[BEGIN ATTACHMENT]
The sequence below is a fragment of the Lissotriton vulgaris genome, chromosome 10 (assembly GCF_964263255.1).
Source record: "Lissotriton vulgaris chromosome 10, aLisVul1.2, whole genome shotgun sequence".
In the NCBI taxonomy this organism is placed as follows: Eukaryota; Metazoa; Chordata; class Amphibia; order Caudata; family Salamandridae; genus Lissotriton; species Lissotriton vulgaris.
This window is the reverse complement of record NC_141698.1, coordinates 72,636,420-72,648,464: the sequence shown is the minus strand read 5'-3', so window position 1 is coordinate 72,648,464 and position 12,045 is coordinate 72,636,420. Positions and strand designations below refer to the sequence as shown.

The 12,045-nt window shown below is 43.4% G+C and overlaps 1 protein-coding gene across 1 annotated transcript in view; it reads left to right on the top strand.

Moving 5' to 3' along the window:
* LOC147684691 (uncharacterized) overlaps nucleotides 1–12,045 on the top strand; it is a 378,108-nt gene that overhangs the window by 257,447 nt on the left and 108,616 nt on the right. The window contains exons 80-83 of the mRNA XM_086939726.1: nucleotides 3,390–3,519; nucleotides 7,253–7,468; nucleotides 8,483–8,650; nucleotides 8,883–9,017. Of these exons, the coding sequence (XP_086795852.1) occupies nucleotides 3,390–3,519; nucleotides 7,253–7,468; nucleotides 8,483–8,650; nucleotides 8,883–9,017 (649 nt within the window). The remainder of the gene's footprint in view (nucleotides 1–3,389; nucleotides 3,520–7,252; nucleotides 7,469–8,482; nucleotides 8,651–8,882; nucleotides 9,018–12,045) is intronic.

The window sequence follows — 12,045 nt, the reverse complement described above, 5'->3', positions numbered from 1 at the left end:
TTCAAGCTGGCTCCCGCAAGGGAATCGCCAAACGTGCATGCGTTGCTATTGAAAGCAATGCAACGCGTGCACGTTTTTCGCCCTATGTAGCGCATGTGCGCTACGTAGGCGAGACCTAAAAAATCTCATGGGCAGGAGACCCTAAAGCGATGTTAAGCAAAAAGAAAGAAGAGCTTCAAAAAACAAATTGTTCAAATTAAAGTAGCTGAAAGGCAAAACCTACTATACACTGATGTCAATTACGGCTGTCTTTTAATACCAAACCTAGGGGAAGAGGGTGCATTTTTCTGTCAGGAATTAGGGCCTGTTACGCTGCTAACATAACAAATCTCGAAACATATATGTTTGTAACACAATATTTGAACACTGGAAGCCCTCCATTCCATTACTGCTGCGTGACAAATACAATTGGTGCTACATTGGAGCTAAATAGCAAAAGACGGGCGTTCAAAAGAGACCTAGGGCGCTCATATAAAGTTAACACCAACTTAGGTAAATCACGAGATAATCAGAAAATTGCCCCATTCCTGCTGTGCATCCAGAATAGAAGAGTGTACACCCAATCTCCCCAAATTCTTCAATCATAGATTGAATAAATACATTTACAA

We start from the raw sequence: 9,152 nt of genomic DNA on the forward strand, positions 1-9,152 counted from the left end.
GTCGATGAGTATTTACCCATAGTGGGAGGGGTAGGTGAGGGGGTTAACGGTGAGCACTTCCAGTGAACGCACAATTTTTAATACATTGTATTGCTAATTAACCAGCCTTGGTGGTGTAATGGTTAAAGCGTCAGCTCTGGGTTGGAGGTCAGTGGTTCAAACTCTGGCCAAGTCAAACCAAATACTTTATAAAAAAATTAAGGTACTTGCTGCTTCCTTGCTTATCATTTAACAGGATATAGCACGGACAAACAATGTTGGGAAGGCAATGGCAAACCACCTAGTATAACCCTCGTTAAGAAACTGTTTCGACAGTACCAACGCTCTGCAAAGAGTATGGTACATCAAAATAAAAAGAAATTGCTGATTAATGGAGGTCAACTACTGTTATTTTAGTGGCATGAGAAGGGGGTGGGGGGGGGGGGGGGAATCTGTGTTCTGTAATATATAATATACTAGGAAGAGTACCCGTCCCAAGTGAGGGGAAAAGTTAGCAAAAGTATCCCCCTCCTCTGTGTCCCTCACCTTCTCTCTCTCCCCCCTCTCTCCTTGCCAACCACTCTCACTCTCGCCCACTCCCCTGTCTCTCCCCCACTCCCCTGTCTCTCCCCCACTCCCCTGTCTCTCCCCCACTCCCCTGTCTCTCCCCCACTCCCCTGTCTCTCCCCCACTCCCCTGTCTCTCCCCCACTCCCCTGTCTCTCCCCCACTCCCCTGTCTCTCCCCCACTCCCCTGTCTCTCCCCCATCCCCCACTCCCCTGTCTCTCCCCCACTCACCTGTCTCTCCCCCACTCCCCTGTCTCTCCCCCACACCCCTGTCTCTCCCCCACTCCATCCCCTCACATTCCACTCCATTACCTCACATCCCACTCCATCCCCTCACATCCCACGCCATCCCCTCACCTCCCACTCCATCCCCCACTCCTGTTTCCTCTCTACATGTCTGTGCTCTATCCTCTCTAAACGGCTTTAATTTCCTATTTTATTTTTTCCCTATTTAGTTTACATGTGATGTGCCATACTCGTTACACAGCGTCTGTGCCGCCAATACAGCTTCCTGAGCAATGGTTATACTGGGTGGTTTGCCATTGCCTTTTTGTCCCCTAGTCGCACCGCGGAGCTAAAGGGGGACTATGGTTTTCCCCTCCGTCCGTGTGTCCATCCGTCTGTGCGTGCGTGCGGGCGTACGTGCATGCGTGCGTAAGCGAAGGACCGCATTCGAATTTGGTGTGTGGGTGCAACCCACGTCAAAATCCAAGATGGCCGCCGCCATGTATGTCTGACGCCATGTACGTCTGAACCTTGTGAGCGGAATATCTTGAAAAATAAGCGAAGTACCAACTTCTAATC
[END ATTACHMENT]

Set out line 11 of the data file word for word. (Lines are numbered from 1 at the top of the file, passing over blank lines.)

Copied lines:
GTCGATGAGTATTTACCCATAGTGGGAGGGGTAGGTGAGGGGGTTAACGGTGAGCACTTCCAGTGAACGCACAATTTTTAATACATTGTATTGCTAATTAACCAGCCTTGGTGGTGTAATGGTTAAAGCGTCAGCTCTGGGTTGGAGGTCAGTGGTTCAAACTCTGGCCAAGTCAAACCAAATACTTTATAAAAAAATTAAGGTACTTGCTGCTTCCTTGCTTATCATTTAACAGGATATAGCACGGACAAACAATGTTGGGAAGGCAATGGCAAACCACCTAGTATAACCCTCGTTAAGAAACTGTTTCGACAGTACCAACGCTCTGCAAAGAGTATGGTACATCAAAATAAAAAGAAATTGCTGATTAATGGAGGTCAACTACTGTTATTTTAGTGGCATGAGAAGGGGGTGGGGGGGGGGGGGGGAATCTGTGTTCTGTAATATATAATATACTAGGAAGAGTACCCGTCCCAAGTGAGGGGAAAAGTTAGCAAAAGTATCCCCCTCCTCTGTGTCCCTCACCTTCTCTCTCTCCCCCCTCTCTCCTTGCCAACCACTCTCACTCTCGCCCACTCCCCTGTCTCTCCCCCACTCCCCTGTCTCTCCCCCACTCCCCTGTCTCTCCCCCACTCCCCTGTCTCTCCCCCACTCCCCTGTCTCTCCCCCACTCCCCTGTCTCTCCCCCACTCCCCTGTCTCTCCCCCACTCCCCTGTCTCTCCCCCACTCCCCTGTCTCTCCCCCATCCCCCACTCCCCTGTCTCTCCCCCACTCACCTGTCTCTCCCCCACTCCCCTGTCTCTCCCCCACACCCCTGTCTCTCCCCCACTCCATCCCCTCACATTCCACTCCATTACCTCACATCCCACTCCATCCCCTCACATCCCACGCCATCCCCTCACCTCCCACTCCATCCCCCACTCCTGTTTCCTCTCTACATGTCTGTGCTCTATCCTCTCTAAACGGCTTTAATTTCCTATTTTATTTTTTCCCTATTTAGTTTACATGTGATGTGCCATACTCGTTACACAGCGTCTGTGCCGCCAATACAGCTTCCTGAGCAATGGTTATACTGGGTGGTTTGCCATTGCCTTTTTGTCCCCTAGTCGCACCGCGGAGCTAAAGGGGGACTATGGTTTTCCCCTCCGTCCGTGTGTCCATCCGTCTGTGCGTGCGTGCGGGCGTACGTGCATGCGTGCGTAAGCGAAGGACCGCATTCGAATTTGGTGTGTGGGTGCAACCCACGTCAAAATCCAAGATGGCCGCCGCCATGTATGTCTGACGCCATGTACGTCTGAACCTTGTGAGCGGAATATCTTGAAAAATAAGCGAAGTACCAACTTCTAATC